Trust isn’t established on a deadline, but with a specific group of young people in Issaquah and another in the Valley, it can be built on a foundation of doughnuts, hot coffee, and warm clothing.
“Hats and gloves, mostly,” said Kristen Zuray, the director of the Trail Youth organization that has been reaching out to troubled youth in the Valley for the past month or so. She was talking about a recent effort to provide North Bend-area teens who are struggling in some way, from family issues to drug addiction, by providing them with some warm clothing, along with always-popular doughnuts.
It’s the first step in getting these kids the help they need.
“We just start building relationships and we get them talking… we just gain their trust. Once that trust has been gained, they can open up to us about deeper issues.”
Once Zuray knows what the kids need, she can start connecting them to resources that can help with their problems, which is the ultimate goal of her work. Many of the youth she works with don’t know that help is available.
It’s already been happening, unofficially, for the last month, but the Trail Youth organization is officially operating in the Snoqualmie Valley as of Tuesday, which means doughnuts and coffee.
Each week, the group will try to connect with teens who they’ve already met on the Snoqualmie Valley Trail, behind the North Bend Library, during the lunch break at Two Rivers School.
Two Rivers is the nearby alternative school that some of the youth attend, and Zuray hopes her location near it is the first of several sites her organization will serve.
“The more I’m networking in the community, the more I’m hearing of other places to go,” she said.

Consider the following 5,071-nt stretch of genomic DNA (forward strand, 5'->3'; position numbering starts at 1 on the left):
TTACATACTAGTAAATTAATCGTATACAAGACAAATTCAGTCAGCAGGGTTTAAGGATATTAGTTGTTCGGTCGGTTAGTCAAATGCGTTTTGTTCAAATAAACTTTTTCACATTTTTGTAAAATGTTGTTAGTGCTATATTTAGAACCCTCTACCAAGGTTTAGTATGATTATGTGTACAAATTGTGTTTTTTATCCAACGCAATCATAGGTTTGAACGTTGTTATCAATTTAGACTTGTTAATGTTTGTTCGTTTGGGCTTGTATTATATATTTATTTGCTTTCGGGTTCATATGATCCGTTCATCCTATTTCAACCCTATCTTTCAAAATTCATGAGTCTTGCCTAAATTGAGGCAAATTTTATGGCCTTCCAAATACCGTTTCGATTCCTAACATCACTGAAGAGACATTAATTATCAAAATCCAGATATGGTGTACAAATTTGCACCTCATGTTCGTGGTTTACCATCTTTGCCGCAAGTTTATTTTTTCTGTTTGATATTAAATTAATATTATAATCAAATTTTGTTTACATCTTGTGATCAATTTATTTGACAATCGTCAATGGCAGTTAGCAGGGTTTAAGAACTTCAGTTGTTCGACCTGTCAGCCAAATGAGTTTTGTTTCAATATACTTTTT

The Trail Youth is a 501(c)3 nonprofit organization, started three years ago by Zuray, her husband, and another couple, to address some of the problems they were seeing on the Rainier Trail in Issaquah.
“There were a lot of young adults, 19 or 20, some younger, just doing drugs right there on the trail… Prostitution was going on, too,” Zuray said “and we just had to do something… So, we just started bringing doughnuts.”
The youth were drawn to the sugary treats, but skeptical of why Zuray’s group was bringing them. No, they weren’t cops, she promised the kids, and no, the volunteers weren’t expecting anything in return. They just wanted to listen, if the kids wanted to talk.
“Pretty soon, they accept you, because they see that you’re not there to get anything from them, you’re not there to dictate to them. Eventually, they got to trust us,” Zuray said. “They started giving us nicknames. It was cold, so we started bringing hot coffees to them…. Word got out, and we were going from 15 to 20 kids, to having to serve 50 to 80.”
Over time, the group bonded over successes and failures. Zuray said every new job was celebrated, and every setback supported.
“One of our kids in Issaquah was stabbed,” Zuray recalled, so her group had someone visit him every day he was in the hospital. “It really broke down barriers with him, his parents,” Zuray said.
The young man was eventually convinced to try a drug rehabilitation program, “and all his friends came and waved him goodbye.”
Zuray decided to bring the operation to her home turf — she lives in Snoqualmie — after she attended the homeless youth forums being hosted by the Sallal Grange (there’s another one scheduled for 7 to 9 p.m., Wednesday, Jan. 18 at the Sallal Grange Hall). She was referred to the Two Rivers School as a starting point and got approval from the principal to talk to the kids outside of school. She also has begun working with the Snoqualmie Police, specifically Kim Stonebraker, Snoqualmie Valley School District school resource officer.
Stonebraker has been helping her to make contacts and to find potential locations for reaching out to the youth. It’s important to Zuray that they meet the kids where they hang out, because of what a girl in Issaquah said to her.
“She told me ‘you know what makes you so different from everybody else is you’re coming to us. You don’t expect us to come to you,’” Zuray said.
The Trail Youth welcomes volunteers and donations. Learn more at http://www.thetrailyouth.com.